“Kennedy,” he said in an Atlantic Monthly web interview shortly after the publication of his 1997 expose The Dark Side of Camelot, “was much more corrupt than other postwar presidents, by a major factor. Much more manipulative, though Nixon was a close second. There’s nothing wonderful about Nixon – Watergate proved that – but I think that Nixon was an amateur compared to Kennedy….”

Particularly irksome to those who see through the Camelot haze is the claim by JFK apologists that had Kennedy lived he would have put an end to America’s involvement in Vietnam – this despite the fact that the U.S. commitment there expanded from a few hundred military advisers under Eisenhower to nearly 17,000 troops under Kennedy; that the men generally viewed as the architects of Lyndon Johnson’s Vietnam policies, Secretary of State Dean Rusk and Secretary of Defense Robert McNamara, were holdovers from the Kennedy administration; that just two months before his death Kennedy told CBS’s Walter Cronkite, “I don’t agree with those who say we should withdraw” and insisted to NBC’s Chet Huntley, “We are not there to see a war lost”; and that the speech Kennedy planned to give in Dallas the very day he was killed warned that a diminished American commitment in Vietnam would “only encourage Communist penetration.”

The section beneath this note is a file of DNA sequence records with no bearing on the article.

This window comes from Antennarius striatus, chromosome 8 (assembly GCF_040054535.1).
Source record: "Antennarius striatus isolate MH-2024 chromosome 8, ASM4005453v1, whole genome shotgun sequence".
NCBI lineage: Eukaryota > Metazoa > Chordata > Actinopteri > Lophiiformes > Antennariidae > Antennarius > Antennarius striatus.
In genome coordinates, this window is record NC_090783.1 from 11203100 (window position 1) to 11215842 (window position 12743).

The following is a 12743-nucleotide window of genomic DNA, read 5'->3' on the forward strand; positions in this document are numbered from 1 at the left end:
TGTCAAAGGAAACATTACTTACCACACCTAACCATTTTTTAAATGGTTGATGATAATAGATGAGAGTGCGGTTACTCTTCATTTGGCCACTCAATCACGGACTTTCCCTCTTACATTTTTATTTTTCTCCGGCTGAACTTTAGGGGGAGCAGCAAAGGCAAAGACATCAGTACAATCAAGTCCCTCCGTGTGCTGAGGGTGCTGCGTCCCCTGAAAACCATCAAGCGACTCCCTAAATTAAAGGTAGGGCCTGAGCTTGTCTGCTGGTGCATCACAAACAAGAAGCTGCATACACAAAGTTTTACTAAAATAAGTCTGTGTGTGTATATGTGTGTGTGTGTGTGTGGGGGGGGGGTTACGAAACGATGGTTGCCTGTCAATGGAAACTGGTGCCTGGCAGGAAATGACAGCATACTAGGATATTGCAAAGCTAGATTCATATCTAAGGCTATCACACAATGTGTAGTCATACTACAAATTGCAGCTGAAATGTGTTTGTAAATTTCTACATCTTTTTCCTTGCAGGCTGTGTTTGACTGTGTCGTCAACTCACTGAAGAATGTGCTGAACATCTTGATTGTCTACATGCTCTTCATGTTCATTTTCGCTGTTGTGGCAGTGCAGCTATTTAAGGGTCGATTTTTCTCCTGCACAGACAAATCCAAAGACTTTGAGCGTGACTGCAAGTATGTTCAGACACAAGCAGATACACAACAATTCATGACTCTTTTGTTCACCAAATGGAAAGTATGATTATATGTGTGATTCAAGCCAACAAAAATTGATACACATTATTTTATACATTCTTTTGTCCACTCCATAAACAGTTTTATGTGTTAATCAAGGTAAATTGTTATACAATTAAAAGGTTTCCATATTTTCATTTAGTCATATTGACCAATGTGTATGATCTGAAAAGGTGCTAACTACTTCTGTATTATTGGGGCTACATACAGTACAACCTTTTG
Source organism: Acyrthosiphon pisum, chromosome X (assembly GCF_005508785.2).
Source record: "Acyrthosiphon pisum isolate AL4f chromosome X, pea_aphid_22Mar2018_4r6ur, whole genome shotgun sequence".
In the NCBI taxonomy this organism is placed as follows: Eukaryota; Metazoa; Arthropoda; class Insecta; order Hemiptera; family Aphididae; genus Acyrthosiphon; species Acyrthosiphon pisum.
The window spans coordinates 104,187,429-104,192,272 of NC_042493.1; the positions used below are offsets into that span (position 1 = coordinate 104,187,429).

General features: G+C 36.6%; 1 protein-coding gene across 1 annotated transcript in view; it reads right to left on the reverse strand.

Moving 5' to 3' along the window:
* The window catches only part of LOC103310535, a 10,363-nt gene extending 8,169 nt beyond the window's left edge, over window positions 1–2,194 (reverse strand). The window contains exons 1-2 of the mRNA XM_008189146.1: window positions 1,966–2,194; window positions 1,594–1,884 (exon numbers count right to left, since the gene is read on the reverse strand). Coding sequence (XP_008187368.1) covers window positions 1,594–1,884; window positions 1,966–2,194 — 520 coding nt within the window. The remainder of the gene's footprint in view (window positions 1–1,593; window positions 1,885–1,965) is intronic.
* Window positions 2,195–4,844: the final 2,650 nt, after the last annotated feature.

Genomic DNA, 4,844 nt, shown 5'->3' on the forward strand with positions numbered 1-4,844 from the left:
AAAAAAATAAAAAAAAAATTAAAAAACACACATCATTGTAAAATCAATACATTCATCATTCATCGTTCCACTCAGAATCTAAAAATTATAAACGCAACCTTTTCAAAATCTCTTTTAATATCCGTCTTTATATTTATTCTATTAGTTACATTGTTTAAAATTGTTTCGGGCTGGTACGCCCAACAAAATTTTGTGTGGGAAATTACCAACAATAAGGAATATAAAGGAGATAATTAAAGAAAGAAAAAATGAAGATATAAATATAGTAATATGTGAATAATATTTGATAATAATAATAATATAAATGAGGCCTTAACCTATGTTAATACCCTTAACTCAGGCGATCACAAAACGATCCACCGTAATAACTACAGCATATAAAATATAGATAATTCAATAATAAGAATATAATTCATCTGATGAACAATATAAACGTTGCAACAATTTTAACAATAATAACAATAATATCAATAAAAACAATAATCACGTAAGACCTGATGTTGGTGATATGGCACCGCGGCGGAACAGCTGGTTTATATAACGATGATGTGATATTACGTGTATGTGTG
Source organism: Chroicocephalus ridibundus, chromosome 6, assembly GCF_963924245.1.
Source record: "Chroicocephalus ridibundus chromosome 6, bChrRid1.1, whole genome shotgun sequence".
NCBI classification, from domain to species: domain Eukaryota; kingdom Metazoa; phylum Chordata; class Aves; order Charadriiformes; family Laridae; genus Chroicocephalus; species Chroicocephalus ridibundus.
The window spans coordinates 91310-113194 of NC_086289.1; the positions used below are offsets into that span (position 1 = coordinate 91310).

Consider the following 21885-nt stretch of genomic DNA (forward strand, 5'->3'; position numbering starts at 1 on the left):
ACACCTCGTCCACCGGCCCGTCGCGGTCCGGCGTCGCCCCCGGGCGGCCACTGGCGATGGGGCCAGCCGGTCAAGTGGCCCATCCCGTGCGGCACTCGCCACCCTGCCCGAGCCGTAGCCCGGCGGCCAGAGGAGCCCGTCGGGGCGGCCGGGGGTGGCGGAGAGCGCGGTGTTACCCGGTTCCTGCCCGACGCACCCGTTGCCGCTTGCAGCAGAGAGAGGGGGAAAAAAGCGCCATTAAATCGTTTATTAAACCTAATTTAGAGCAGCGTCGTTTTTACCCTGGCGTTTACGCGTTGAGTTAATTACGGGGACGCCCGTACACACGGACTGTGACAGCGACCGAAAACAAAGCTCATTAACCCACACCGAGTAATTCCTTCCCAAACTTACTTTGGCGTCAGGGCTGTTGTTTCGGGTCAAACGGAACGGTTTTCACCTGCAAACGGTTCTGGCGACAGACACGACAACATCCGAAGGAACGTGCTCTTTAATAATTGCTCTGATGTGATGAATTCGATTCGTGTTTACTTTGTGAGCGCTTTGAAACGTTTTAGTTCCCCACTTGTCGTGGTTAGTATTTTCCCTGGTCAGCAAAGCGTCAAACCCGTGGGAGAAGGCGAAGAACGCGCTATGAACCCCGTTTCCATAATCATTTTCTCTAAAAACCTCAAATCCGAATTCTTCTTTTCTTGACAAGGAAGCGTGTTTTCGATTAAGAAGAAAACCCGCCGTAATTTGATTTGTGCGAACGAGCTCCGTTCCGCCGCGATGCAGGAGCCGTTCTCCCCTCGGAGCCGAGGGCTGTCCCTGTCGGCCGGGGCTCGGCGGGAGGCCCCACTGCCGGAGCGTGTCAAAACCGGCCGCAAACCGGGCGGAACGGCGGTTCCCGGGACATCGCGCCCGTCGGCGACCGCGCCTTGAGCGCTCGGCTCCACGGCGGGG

But then, Kennedy insiders have a history of revisionism that goes well beyond Vietnam. “Kennedy,” the liberal journalist Lawrence Wright observed, “had spent thirteen years in the House and Senate without passing a single important piece of legislation. And yet before his election to the presidency, people were comparing him with Franklin Roosevelt, with the young Churchill, with various movie stars, with Lindbergh.”

The World War II incident that bestowed on Kennedy an aura of heroism? “It was true,” wrote Wright, that “Kennedy had saved the life of one of his men on PT-109, on a mission in which Kennedy was supposed to torpedo a Japanese destroyer. Instead, the lumbering destroyer managed to slice the PT boat in half, killing two crewmen.